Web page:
Soybean, Corn Producers get New Fungicide for 2013

Soybean, Corn Producers get New Fungicide for 2013

DuPont registers Aproach fungicide for use in corn, soybeans and cereals. Product is effective in controlling white mold in soybeans.

The road from lab to registration can be a long, and tortured one, for any product. For Aproach fungicide from DuPont, the end of the journey has arrived with news that the U.S. Environmental Protection Agency has granted the product a label. "We were registered on November 30," says Todd Robran, DuPont fungicide portfolio manager. "And we're getting state registrations now."

NEW FUNGICIDE: Application timing for DuPont's Aproach fungicide in corn will be VT to R1, but the company has labeled the product for a two-pass program as well. And Aproach can help control white mold in soybeans.

The product, which is in the strobilurin class of fungicides, but offers added features including enhanced movement in the plant and some curative activity, will be labeled for corn, soybeans and cereals. Robran walked through the key crop areas and the benefits the new fungicide provides in an interview with Farm Progress.

"As we look at Aproach, the thing that has been exciting is control of white mold," he notes. "Back in 2009, which was a big year for soybean white mold, we saw activity from Aproach." Since then, DuPont has worked with universities to test the product and it has performed well. Yet Robran says this is part of a control strategy, not a silver bullet that allows you to throw away other approaches.

"We don't want to throw out all we have learned," he says. "Farmers should stick with proven strategies including variety selection, row spacing and other agronomic practices that help control white mold."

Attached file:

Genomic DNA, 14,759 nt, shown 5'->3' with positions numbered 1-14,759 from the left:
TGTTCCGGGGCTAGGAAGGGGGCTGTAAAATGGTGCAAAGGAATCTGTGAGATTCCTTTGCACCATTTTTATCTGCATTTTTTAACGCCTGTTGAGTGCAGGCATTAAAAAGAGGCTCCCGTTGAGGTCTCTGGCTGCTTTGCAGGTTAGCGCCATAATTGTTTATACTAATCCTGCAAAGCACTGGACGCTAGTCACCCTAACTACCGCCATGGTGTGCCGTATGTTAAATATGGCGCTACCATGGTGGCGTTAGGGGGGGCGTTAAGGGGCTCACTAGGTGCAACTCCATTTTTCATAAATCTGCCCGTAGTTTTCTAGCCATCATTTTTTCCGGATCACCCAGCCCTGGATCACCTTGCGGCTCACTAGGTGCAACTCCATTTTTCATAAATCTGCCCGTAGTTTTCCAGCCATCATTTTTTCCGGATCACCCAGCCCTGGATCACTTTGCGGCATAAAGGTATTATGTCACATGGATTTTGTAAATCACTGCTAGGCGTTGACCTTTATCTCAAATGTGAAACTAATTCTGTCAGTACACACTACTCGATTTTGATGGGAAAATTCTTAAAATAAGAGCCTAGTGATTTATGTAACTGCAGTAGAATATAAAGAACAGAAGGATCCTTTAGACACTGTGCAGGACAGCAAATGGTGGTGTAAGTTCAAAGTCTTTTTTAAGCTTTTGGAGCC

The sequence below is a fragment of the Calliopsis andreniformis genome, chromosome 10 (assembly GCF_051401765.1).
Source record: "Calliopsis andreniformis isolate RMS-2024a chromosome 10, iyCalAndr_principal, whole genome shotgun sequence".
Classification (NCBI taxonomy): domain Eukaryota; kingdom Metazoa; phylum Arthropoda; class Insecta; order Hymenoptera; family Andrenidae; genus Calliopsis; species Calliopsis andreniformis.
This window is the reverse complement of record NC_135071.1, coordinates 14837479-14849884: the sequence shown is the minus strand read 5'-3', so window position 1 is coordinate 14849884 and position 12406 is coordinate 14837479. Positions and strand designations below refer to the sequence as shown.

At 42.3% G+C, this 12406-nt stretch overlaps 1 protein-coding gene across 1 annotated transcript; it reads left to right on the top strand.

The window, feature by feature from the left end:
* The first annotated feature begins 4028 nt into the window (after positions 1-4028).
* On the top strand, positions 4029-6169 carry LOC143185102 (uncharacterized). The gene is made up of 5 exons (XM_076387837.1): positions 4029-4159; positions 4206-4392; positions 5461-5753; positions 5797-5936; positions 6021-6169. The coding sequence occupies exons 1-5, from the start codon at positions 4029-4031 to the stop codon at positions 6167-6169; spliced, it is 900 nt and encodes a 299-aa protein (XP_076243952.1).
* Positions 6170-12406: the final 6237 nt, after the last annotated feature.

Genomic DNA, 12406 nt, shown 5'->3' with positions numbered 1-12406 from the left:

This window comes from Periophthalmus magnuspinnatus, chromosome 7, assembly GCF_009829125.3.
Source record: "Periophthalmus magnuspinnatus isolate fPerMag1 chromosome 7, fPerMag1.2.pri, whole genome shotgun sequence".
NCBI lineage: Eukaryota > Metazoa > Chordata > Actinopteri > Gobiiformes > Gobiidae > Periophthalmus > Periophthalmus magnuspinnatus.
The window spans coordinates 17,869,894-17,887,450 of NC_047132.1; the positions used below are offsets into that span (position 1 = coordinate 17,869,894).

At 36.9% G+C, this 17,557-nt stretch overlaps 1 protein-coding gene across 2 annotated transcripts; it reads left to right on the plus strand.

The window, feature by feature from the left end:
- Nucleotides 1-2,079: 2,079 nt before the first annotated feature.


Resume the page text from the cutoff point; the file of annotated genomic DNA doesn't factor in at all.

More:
Yet if the problem does spring up, Aproach can be help keep it under control.

The recommendation for soybeans raised under extreme white mold pressure - perhaps following dry beans, which can harbor the disease - is to use a two-pass program with 9 ounces of Aproach at R1 and a second 9-oz. application 10 to 14 days later.

Outside of those high pressure areas, DuPont recommends a single application of 9-oz. at R2 - which can prevent establishment of the disease. Aproach also has activity on other key soybean diseases including septoria brown spot and frogeye leaf spot.

For corn, gray leaf spot is the top target along with rust. The key timing would be VT to R1 and that's the lead recommendation. But DuPont is ready to play in the sequential application business noting that if you're in a high-yield situation with a "race horse" hybrid the two-pass approach is a sound strategy. The first pass would be at about V5 with the second at the VT or R1 timing.

For cereals there are two key application times. "Aproach will offer the most benefit if it goes on at tillering time, which would allow a grower to add [the product] to a herbicide as a tankmix. That would stop early season diseases," Robran says.

There is a later timing - at flag leaf - to control disease. Like other strobilurins Aproach is not recommended for application at heading. It does not control head scab anyway.

Tactics and advancements

Aproach is another in the strobilurin class, but no two chemical compounds are exactly alike. The Dupont strobilurin - picoxystrobin - offers translaminar movement, which means it can get deeper into the plant canopy at application.

In addition, this active ingredient is showing curative activity as well, but Robran is quick to define that term: "As I talk curative it's about when you make the decision to treat. There can be delays between when you decide to treat and when the product goes on."

He explains that in that "decision window" a disease can get rolling but not be visible. The curative ability of Aproach would give you a little breathing time between decision and application. But curative does not mean a reversal of disease - you can't turn brown tissue green. Timing is still the key with fungicides for best results.

Since strobilurins have been on the market there have been signs of resistance. Robran notes that the company has a resistance management plan, which will include a premix product by the end of 2013. In addition, the company is also bringing other modes of action to market. "About 25 to 30% of Midwest acres are treated with a fungicide, so there's still a vast number of untreated acres and we feel that strobilurins will be effective going forward."

Talk to your local agronomist or consultant about the new product and how it fits into your crop disease control program.

TAGS: Soybean
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